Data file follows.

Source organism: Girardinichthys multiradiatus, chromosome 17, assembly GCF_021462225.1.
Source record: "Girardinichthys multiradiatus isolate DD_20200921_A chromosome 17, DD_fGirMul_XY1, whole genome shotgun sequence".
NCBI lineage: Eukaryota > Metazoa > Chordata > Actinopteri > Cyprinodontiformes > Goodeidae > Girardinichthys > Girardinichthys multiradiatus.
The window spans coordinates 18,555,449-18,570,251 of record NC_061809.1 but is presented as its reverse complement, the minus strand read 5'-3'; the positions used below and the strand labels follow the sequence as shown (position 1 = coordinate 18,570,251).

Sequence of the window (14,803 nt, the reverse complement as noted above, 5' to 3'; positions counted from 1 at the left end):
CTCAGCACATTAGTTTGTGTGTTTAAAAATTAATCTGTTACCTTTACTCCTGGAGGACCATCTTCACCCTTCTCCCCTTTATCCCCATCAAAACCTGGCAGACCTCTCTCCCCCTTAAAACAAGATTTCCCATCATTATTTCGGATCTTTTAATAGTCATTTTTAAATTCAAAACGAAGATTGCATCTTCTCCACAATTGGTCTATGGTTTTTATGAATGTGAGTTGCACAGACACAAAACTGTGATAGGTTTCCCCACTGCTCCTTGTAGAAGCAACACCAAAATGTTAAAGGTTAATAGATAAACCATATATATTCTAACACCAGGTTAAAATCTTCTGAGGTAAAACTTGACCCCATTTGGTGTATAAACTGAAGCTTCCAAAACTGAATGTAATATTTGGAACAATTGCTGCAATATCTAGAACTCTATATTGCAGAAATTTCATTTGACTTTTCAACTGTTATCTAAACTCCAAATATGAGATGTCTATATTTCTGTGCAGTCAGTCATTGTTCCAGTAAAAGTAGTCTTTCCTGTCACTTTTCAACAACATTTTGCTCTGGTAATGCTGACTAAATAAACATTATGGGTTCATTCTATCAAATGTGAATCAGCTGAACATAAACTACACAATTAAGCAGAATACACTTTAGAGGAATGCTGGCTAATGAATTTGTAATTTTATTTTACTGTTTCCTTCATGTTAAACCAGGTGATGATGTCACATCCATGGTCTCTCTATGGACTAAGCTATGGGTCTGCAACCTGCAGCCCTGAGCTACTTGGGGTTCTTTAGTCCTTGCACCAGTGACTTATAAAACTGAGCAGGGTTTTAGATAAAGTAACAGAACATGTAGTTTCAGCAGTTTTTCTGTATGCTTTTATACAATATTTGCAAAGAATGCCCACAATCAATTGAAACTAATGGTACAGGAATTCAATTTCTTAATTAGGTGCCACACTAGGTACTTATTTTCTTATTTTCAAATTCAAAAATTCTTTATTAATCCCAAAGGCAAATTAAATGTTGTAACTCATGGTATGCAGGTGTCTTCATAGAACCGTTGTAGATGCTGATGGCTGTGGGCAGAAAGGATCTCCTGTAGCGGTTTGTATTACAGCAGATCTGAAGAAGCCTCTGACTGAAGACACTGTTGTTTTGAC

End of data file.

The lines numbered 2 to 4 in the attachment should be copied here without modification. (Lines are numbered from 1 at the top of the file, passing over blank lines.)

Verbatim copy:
Source record: "Girardinichthys multiradiatus isolate DD_20200921_A chromosome 17, DD_fGirMul_XY1, whole genome shotgun sequence".
NCBI lineage: Eukaryota > Metazoa > Chordata > Actinopteri > Cyprinodontiformes > Goodeidae > Girardinichthys > Girardinichthys multiradiatus.
The window spans coordinates 18,555,449-18,570,251 of record NC_061809.1 but is presented as its reverse complement, the minus strand read 5'-3'; the positions used below and the strand labels follow the sequence as shown (position 1 = coordinate 18,570,251).